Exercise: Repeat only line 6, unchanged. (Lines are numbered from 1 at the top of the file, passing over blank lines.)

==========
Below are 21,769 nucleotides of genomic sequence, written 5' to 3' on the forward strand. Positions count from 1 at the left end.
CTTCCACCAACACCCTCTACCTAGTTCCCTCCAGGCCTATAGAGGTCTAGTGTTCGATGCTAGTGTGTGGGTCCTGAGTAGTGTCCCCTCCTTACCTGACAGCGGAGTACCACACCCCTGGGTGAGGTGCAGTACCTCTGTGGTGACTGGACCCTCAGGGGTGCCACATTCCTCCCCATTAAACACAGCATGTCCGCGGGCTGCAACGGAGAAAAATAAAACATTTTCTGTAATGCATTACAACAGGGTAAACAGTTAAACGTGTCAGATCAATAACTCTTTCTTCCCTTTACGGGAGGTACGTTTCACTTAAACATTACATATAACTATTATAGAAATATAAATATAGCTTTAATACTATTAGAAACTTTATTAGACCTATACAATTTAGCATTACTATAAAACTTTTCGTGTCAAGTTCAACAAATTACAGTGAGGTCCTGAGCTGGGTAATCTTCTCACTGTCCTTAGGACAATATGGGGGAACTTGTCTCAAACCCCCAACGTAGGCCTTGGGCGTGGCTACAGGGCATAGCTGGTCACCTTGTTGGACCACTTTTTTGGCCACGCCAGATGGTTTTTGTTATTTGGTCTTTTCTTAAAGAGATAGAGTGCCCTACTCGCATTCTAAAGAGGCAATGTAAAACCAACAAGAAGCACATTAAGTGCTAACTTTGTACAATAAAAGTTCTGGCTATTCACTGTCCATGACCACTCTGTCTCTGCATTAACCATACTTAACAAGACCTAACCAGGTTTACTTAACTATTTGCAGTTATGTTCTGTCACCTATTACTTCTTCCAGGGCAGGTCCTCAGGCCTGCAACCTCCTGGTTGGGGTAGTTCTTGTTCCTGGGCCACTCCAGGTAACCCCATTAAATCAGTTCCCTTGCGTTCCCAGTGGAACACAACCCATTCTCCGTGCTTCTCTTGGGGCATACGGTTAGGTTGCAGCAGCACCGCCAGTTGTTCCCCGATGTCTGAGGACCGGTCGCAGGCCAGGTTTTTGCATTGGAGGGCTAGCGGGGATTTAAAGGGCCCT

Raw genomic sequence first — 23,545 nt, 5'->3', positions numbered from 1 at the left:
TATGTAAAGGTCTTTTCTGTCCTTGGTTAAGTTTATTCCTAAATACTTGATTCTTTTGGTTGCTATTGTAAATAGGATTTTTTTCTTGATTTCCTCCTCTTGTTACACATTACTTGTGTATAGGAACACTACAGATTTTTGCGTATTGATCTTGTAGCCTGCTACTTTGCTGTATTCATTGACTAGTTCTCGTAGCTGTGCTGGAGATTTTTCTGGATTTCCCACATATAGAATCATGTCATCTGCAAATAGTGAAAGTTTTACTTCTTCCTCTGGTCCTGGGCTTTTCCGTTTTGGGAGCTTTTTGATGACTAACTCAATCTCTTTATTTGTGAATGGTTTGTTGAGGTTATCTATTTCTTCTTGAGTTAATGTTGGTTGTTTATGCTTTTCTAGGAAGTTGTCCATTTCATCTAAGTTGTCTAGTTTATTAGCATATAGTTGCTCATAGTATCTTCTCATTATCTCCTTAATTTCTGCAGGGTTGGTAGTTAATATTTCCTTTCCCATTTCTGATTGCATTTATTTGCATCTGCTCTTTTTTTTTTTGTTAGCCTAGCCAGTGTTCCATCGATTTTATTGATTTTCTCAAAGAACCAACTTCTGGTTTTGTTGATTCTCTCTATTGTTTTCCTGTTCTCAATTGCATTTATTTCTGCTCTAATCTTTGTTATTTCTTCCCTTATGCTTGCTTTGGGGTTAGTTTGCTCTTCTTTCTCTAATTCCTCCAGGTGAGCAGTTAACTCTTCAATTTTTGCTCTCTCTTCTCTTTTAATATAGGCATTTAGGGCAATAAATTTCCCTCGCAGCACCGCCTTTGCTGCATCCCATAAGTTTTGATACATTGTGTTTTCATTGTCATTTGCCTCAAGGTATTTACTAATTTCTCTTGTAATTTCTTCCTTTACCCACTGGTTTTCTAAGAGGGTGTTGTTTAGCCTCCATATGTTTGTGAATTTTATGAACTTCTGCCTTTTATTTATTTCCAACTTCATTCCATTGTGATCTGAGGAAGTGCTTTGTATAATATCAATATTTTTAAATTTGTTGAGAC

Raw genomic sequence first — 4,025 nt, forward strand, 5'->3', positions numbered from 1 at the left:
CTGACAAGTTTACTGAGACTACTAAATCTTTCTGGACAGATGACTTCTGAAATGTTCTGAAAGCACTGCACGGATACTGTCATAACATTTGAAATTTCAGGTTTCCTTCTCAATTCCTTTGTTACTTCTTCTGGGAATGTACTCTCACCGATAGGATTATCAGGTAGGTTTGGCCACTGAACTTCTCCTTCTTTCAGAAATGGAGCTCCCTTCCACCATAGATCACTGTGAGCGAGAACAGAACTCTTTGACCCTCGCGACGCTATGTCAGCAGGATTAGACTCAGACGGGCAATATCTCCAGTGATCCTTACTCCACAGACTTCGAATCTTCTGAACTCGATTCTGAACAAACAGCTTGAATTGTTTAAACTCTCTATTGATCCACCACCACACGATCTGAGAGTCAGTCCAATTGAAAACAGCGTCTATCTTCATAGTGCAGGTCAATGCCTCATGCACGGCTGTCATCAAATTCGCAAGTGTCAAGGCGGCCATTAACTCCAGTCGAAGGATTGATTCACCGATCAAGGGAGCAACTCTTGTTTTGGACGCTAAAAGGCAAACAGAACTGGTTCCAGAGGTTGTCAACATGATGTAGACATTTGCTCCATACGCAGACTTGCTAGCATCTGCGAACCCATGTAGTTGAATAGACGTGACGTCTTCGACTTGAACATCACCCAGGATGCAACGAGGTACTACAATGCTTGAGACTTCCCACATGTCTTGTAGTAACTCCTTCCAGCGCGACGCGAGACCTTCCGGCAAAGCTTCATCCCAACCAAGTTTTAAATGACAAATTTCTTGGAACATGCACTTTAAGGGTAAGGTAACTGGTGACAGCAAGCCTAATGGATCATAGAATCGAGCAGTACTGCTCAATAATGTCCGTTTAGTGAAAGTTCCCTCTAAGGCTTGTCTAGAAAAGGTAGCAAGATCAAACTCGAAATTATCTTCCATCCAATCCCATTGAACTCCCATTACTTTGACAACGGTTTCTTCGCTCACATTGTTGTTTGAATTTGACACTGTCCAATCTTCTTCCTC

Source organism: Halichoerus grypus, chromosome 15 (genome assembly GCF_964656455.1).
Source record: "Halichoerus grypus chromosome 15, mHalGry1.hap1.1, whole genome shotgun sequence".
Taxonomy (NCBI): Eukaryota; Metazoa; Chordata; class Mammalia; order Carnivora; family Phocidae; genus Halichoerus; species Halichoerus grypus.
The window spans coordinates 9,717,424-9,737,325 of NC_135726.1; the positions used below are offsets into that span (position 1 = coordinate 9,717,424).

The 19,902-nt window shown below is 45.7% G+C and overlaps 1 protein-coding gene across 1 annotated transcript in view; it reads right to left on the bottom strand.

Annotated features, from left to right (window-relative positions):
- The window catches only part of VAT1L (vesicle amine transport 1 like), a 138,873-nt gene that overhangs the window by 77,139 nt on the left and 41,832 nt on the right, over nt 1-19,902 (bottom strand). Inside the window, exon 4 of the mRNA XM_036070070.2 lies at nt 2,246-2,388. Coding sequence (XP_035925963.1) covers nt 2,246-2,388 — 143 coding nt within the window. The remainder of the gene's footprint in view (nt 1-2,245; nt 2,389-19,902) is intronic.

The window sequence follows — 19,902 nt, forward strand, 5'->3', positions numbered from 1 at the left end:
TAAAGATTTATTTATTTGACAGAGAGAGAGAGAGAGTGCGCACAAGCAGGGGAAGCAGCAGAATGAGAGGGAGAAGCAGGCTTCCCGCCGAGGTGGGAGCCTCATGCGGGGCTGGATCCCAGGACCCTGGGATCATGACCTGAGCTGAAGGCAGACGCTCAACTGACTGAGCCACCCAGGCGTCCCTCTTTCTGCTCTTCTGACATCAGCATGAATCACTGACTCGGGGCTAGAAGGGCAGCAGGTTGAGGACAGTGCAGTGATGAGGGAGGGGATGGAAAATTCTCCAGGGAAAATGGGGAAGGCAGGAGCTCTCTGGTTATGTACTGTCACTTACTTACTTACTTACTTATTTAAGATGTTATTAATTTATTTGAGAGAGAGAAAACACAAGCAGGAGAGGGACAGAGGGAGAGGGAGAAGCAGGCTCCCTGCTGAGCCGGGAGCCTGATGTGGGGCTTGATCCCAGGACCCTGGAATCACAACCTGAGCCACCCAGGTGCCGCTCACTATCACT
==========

CTGACAAGTTTACTGAGACTACTAAATCTTTCTGGACAGATGACTTCTGAAATGTTCTGAAAGCACTGCACGGATACTGTCATAACATTTGAAATTTCAGGTTTCCTTCTCAATTCCTTTGTTACTTCTTCTGGGAATGTACTCTCACCGATAGGATTATCAGGTAGGTTTGGCCACTGAACTTCTCCTTCTTTCAGAAATGGAGCTCCCTTCCACCATAGATCACTGTGAGCGAGAACAGAACTCTTTGACCCTCGCGACGCTATGTCAGCAGGATTAGACTCAGACGGGCAATATCTCCAGTGATCCTTACTCCACAGACTTCGAATCTTCTGAACTCGATTCTGAACAAACAGCTTGAATTGTTTAAACTCTCTATTGATCCACCACCACACGATCTGAGAGTCAGTCCAATTGAAAACAGCGTCTATCTTCATAGTGCAGGTCAATGCCTCATGCACGGCTGTCATCAAATTCGCAAGTGTCAAGGCGGCCATTAACTCCAGTCGAAGGATTGATTCACCGATCAAGGGAGCAACTCTTGTTTTGGACGCTAAAAGGCAAACAGAACTGGTTCCAGAGGTTGTCAACATGATGTAGACATTTGCTCCATACGCAGACTTGCTAGCATCTGCGAACCCATGTAGTTGAATAGACGTGACGTCTTCGACTTGAACATCACCCAGGATGCAACGAGGTACTACAATGCTTGAGACTTCCCACATGTCTTGTAGTAACTCCTTCCAGCGCGACGCGAGACCTTCCGGCAAAGCTTCATCCCAACCAAGTTTTAAATGACAAATTTCTTGGAACATGCACTTTAAGGGTAAGGTAACTGGTGACAGCAAGCCTAATGGATCATAGAATCGAGCAGTACTGCTCAATAATGTCCGTTTAGTGAAAGTTCCCTCTAAGGCTTGTCTAGAAAAGGTAGCAAGATCAAACTCGAAATTATCTTCCATCCAATCCCATTGAACTCCCATTACTTTGACAACGGTTTCTTCGCTCACATTGTTGTTTGAATTTGACACTGTCCAATCTTCTTCCTC